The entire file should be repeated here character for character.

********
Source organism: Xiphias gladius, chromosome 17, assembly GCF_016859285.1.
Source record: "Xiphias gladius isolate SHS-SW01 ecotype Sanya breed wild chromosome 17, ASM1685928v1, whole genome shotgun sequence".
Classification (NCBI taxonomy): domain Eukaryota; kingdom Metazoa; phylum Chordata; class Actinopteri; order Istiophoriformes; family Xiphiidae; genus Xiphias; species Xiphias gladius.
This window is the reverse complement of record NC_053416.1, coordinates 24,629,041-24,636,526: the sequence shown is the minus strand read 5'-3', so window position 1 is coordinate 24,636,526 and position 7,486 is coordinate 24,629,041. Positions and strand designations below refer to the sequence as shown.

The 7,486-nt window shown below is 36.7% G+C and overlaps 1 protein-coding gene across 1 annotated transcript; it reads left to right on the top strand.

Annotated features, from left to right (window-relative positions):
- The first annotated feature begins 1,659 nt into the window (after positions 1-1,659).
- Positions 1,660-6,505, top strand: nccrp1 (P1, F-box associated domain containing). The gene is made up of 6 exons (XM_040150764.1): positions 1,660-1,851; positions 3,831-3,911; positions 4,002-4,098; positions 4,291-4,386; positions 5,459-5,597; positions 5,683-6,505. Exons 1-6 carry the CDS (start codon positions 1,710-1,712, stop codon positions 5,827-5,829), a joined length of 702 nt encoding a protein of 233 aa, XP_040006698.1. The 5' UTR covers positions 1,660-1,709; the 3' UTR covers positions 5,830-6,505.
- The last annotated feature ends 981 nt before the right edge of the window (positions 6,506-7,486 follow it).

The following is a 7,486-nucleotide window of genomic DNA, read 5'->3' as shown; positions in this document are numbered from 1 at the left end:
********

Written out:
Source organism: Xiphias gladius, chromosome 17, assembly GCF_016859285.1.
Source record: "Xiphias gladius isolate SHS-SW01 ecotype Sanya breed wild chromosome 17, ASM1685928v1, whole genome shotgun sequence".
Classification (NCBI taxonomy): domain Eukaryota; kingdom Metazoa; phylum Chordata; class Actinopteri; order Istiophoriformes; family Xiphiidae; genus Xiphias; species Xiphias gladius.
This window is the reverse complement of record NC_053416.1, coordinates 24,629,041-24,636,526: the sequence shown is the minus strand read 5'-3', so window position 1 is coordinate 24,636,526 and position 7,486 is coordinate 24,629,041. Positions and strand designations below refer to the sequence as shown.

The 7,486-nt window shown below is 36.7% G+C and overlaps 1 protein-coding gene across 1 annotated transcript; it reads left to right on the top strand.

Annotated features, from left to right (window-relative positions):
- The first annotated feature begins 1,659 nt into the window (after positions 1-1,659).
- Positions 1,660-6,505, top strand: nccrp1 (P1, F-box associated domain containing). The gene is made up of 6 exons (XM_040150764.1): positions 1,660-1,851; positions 3,831-3,911; positions 4,002-4,098; positions 4,291-4,386; positions 5,459-5,597; positions 5,683-6,505. Exons 1-6 carry the CDS (start codon positions 1,710-1,712, stop codon positions 5,827-5,829), a joined length of 702 nt encoding a protein of 233 aa, XP_040006698.1. The 5' UTR covers positions 1,660-1,709; the 3' UTR covers positions 5,830-6,505.
- The last annotated feature ends 981 nt before the right edge of the window (positions 6,506-7,486 follow it).

The following is a 7,486-nucleotide window of genomic DNA, read 5'->3' as shown; positions in this document are numbered from 1 at the left end: